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My Chemistry book states that (talking about compressibility equation):

"A sample with Volume V is subjected to a pressure increase, delta P, and the resulting change in volume, change in V, is measured. The ratio is divided by V; thus, the tabulated value depends only on the substance being measured and not on the geometry of the sample."

I'm not sure exactly how they are drawing this conclusion. How does dividing by (-) volume cause the compressibility factor to not be dependent on the "geometry" of the sample?

Thanks.

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  • $\begingroup$ It doesn't. Generally speaking, this is not true. A solid may have different compressibility values along different directions. Though the book is not talking about solids, I guess. $\endgroup$ – Ivan Neretin Jan 19 '17 at 6:31
  • $\begingroup$ @IvanNeretin Is it true for gases? $\endgroup$ – Idiot Jan 19 '17 at 6:38
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    $\begingroup$ Yes. That's because gases (and liquids, for that matter) are isotropic. $\endgroup$ – Ivan Neretin Jan 19 '17 at 6:41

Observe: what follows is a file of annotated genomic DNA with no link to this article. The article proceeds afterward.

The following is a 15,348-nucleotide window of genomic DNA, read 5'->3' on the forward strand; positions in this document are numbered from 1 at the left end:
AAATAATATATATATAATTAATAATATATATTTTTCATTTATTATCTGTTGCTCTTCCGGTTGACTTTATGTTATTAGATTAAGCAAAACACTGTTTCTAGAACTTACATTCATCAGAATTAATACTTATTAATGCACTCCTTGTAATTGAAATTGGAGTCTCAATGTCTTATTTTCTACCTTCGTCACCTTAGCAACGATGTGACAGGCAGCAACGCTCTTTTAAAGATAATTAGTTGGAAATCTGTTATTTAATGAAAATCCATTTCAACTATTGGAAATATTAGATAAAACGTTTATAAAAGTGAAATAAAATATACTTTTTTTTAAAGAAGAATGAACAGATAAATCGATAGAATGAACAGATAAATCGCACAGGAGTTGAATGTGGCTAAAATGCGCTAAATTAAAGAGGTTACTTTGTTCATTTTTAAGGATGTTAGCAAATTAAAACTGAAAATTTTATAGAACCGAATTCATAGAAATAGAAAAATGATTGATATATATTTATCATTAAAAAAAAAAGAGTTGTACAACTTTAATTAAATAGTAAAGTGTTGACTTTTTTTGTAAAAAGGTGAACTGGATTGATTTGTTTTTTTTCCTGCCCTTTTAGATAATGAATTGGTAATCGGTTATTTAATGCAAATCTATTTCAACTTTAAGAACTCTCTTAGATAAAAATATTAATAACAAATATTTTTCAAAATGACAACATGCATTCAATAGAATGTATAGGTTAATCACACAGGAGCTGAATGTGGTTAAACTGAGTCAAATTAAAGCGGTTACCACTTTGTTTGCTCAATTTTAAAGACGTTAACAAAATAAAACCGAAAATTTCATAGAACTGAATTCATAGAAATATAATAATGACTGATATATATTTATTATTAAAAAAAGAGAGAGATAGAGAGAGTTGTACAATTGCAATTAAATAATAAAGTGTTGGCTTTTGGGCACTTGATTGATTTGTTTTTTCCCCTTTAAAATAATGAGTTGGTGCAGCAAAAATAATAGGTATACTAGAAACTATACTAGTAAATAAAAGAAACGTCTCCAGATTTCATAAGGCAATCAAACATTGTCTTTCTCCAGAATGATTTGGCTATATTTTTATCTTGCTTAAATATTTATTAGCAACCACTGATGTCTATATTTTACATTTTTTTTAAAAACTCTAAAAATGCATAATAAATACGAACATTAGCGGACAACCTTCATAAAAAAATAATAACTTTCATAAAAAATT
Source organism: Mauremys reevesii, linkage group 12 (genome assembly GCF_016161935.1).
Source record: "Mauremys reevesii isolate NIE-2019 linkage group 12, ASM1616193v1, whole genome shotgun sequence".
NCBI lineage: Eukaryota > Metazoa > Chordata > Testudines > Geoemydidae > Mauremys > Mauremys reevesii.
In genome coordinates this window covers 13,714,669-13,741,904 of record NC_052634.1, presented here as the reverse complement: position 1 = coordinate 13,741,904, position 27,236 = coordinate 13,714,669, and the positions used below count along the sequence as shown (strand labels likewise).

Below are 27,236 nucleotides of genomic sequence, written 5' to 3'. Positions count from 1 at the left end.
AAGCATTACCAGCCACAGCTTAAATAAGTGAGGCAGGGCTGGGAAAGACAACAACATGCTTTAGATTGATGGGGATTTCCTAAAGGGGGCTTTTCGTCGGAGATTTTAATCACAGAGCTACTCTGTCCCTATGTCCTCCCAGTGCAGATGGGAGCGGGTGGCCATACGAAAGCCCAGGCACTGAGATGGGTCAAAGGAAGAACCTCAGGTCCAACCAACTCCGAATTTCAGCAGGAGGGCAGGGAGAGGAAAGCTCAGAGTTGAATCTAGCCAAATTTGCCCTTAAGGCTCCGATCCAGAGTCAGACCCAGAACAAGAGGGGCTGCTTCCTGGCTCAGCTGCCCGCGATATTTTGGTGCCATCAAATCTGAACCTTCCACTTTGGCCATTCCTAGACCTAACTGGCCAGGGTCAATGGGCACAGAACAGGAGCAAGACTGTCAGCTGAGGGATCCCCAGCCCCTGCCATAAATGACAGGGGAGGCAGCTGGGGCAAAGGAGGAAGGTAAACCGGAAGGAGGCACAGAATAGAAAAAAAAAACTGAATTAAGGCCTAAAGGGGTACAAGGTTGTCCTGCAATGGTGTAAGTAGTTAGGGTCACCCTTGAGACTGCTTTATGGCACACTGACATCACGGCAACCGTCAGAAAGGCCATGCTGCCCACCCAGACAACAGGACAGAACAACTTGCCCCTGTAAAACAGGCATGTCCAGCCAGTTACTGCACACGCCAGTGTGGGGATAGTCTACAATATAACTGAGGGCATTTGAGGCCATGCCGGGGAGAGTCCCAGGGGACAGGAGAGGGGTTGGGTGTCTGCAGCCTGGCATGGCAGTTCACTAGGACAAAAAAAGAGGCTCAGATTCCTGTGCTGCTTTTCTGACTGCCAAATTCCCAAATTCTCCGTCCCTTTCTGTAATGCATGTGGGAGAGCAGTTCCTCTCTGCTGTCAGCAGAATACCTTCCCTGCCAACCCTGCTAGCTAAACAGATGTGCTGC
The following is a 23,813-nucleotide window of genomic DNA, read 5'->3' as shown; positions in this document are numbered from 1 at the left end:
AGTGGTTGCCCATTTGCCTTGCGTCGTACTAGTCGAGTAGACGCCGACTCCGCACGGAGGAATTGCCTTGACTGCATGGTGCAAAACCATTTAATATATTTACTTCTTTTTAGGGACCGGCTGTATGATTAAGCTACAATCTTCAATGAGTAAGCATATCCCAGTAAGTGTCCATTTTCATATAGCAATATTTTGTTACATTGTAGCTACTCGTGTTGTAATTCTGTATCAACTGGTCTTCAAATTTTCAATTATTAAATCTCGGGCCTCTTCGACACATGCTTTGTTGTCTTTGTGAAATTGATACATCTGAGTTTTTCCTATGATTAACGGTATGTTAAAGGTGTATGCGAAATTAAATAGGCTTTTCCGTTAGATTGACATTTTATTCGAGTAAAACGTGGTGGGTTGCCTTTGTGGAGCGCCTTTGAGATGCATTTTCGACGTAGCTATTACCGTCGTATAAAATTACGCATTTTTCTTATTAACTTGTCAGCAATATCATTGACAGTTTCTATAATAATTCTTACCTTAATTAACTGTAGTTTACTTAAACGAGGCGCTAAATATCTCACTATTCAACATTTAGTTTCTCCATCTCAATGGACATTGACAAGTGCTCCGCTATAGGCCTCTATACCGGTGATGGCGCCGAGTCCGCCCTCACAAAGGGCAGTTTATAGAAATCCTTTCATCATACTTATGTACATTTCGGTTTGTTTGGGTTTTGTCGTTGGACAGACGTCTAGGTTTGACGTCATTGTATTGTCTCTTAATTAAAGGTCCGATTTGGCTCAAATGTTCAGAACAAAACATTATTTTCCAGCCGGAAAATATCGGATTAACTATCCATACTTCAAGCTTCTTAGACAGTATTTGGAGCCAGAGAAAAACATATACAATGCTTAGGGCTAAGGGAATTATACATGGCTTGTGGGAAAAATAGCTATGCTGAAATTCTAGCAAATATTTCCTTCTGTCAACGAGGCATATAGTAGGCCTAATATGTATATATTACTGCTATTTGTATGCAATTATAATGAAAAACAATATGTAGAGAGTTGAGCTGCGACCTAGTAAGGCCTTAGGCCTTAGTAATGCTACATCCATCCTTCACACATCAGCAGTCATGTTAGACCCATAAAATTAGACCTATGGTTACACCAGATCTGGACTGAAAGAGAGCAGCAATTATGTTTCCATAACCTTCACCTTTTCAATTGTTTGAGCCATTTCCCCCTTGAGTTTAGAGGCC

• $\begingroup$ "(of an object or substance) having a physical property that has the same value when measured in different directions." $\endgroup$ – Idiot Jan 19 '17 at 6:42
  • $\begingroup$ Can you clarify what that means? What property of a solid is different when measured in "different directions"? $\endgroup$ – Idiot Jan 19 '17 at 6:42
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If you apply an external pressure on an object and analyze the deformational response of the object (say using Hooke's law in 3D), you find that the state of stress and strain within the object are completely uniform and independent of direction within the object (if the object has direction-independent properties to begin with), irrespective of the shape of the object. This is sort of the same kind of thing that happens in thermal expansion, where the object strains uniformly in all directions, and the strains are independent of the object shape.

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